Dyscalculia is a learning disorder you’ve probably never of before. It is defined as a condition that involves long-term, severe difficulties with mathematics – which cause significant problems with academic or occupational performance, or with daily activities. Dyscalculia is often co-occurring with other conditions such as dyslexia and ADHD. The most important thing to do if you observe your child struggling with simple number sense is to learn more about the condition and seek help.
Oppositional defiant disorder (ODD) is a frequent and persistent pattern of anger, irritability, arguing, defiance or vindictiveness toward parents and other authority figures by a child or teen. Parents should be aware that there are a number of persistent myths about ODD that can cause children with the condition to become stigmatized and make treatment more difficult.
For many years, ADHD was believed to be a childhood issue that mostly affected boys. But as our knowledge of ADHD has grown, we now know that girls are just as likely to have it as boys. The fact that boys are more frequently diagnosed may be due to the differences between how girls and boys experience ADHD. Here are some tips for recognizing ADHD in girls.
The landscape of ADHD diagnosis and treatment continues to shift as our understanding of the condition improves. Here are some of the latest facts about ADHD reported by the CDC and other organizations. As these facts show, ADHD is a serious medical condition that merits more investment in research and treatment.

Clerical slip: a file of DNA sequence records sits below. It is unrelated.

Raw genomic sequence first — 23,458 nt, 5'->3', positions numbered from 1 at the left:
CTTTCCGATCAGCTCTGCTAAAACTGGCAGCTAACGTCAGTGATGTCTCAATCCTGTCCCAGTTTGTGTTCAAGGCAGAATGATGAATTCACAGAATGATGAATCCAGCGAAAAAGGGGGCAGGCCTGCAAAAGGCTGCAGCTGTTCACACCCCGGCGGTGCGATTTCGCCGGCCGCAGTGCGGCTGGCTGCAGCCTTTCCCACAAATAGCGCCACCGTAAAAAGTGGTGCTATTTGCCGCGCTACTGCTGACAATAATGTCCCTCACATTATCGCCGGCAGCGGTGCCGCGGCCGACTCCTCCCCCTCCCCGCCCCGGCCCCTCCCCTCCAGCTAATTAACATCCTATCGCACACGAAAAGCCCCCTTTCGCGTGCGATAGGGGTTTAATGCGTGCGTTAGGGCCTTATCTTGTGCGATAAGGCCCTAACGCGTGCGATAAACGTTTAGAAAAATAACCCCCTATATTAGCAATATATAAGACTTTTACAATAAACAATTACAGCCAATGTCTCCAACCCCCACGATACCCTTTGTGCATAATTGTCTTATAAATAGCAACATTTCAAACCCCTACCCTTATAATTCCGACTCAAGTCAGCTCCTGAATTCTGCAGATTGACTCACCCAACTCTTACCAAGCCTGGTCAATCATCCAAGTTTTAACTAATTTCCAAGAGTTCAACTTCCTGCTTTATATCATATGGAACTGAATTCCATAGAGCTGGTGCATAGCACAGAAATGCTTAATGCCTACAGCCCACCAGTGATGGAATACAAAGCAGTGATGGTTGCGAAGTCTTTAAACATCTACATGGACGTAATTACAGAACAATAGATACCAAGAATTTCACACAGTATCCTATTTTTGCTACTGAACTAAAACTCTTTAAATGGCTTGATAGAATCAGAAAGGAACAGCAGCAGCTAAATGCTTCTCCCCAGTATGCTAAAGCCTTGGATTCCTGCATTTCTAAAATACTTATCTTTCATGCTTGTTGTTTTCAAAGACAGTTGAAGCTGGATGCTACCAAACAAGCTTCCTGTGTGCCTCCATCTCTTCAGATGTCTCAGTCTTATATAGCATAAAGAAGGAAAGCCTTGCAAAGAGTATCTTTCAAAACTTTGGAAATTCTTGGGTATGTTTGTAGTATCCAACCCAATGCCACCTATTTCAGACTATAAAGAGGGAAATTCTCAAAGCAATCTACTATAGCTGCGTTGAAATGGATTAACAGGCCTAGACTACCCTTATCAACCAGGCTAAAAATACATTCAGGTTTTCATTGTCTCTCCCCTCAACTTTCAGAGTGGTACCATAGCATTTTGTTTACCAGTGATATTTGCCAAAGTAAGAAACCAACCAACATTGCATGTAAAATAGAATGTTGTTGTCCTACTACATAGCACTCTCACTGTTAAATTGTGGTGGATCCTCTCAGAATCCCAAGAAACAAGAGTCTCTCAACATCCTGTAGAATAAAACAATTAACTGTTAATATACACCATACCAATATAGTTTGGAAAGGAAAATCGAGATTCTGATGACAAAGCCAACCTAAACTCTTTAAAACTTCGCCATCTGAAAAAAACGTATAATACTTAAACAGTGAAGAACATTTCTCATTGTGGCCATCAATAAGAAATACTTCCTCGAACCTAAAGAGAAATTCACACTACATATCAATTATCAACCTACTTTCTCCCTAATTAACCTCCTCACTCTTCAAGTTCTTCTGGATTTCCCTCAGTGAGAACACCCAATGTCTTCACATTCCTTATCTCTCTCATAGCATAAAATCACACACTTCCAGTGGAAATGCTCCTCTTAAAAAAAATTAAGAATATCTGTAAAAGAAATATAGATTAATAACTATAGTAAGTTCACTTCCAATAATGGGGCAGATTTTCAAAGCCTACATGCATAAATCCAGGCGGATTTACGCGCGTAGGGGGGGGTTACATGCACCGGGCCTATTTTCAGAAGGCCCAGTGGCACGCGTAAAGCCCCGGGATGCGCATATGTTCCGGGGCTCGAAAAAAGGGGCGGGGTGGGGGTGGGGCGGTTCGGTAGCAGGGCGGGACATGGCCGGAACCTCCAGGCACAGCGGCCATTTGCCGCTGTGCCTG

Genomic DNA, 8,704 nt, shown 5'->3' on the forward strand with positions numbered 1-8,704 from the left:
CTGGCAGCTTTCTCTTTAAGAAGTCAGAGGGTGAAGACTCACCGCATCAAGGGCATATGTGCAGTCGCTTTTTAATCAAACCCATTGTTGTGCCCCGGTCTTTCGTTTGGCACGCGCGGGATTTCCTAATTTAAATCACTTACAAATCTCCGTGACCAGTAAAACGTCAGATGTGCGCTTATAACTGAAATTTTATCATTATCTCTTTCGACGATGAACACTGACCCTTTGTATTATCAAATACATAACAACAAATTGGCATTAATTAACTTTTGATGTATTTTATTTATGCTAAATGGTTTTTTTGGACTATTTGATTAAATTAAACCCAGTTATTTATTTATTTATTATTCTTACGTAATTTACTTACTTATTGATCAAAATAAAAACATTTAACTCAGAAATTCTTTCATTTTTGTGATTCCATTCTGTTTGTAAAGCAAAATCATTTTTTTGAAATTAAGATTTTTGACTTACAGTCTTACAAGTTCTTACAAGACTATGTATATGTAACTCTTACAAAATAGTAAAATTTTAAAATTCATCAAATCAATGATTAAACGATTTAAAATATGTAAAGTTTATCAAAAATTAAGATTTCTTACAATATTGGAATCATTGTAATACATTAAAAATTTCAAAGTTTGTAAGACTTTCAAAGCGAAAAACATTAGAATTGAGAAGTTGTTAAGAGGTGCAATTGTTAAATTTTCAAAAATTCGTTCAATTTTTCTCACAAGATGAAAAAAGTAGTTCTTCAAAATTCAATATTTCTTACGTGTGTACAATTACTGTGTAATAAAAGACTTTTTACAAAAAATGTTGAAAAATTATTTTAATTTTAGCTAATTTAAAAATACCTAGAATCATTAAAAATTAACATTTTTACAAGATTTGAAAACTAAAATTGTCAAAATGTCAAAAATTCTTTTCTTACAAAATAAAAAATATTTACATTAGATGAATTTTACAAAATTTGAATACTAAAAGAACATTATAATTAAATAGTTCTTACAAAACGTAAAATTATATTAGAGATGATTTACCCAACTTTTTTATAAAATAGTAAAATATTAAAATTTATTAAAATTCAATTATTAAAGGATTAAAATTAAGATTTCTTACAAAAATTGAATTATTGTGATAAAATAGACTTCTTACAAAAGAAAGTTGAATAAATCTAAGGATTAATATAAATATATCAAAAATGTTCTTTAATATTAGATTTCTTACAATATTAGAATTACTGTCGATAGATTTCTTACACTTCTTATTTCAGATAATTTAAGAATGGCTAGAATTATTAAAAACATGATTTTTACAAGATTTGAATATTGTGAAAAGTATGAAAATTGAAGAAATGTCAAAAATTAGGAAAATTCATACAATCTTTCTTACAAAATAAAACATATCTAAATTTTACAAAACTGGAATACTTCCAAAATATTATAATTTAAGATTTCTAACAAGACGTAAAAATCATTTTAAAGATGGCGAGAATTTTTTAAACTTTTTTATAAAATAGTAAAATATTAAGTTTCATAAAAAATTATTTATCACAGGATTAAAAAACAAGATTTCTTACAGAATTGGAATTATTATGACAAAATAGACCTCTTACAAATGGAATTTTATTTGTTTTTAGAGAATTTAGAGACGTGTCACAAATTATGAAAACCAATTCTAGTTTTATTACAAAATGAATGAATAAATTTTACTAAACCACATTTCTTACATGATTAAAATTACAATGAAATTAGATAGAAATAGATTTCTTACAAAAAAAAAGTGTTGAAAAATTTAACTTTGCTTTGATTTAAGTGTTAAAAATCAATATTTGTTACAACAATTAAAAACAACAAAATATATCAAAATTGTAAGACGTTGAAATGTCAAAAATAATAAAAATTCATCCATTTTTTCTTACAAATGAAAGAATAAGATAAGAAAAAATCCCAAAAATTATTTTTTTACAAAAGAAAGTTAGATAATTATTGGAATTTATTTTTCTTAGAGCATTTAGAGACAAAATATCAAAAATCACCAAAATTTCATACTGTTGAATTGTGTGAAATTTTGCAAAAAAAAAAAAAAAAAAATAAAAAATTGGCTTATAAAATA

Neurodiversity is the idea that neurological differences like autism and ADHD are the result of normal, natural variation in the human genome. Today, most organizations are familiar with the advantages they can achieve by fostering diversity in the backgrounds, disciplinary training, gender, culture, and other individual qualities of employees. As our understanding of the human brain expands, the wisdom of neurodiversity in all areas of human endeavor seems destined to become a recognized essential ingredient of innovation and achievement.
A new genomic study of families whose members had ADHD showed they all had specific features in certain genes. The identification of such patterns may help improve the diagnosis of ADHD. Genetically based diagnosis of ADHD could provide earlier detection and treatment. This is especially critical now that 10% of children in the U.S. are being diagnosed with ADHD.
October is ADHD Awareness Month. Our understanding of ADHD has steadily progressed since it was first formally recognized as a medical condition. For those with ADHD, life can be a constant struggle. Yet, some of the world’s most accomplished people have have overcome their diagnosis and leveraged their ADHD “super powers” to achieve extraordinary success in their field. Here are some of their inspiring stories.
Going back to school can be a stressful time for children with ADHD, as well as for their families. The more relaxed environment of summer is replaced by arguments over homework, paying attention and following directions at school. It doesn’t have to be that way if you start the school year by discussing a plan with your child to help reduce the stress on everyone from the start. Here are some things to consider for your back to school game plan.
Can a person with ADHD train their brain to improve? The answer to that question may lie with something known as neuroplasiticity. Neuroplasticity refers to the brain’s ability to create or alter its neural networks – essentially rewire itself – in response to stimuli from the environment. Understanding how our brains can “rewire” to help us improve offers another tool for individuals with ADHD to help overcome its negative effects and leverage its super powers.
Many parents who have children with ADHD may wonder how the symptoms will change as their child gets older. Will they get worse, diminish, or just change into something different. Researchers have studied this question and come up with a kind of roadmap for how ADHD symptoms are likely to change, on average, with age.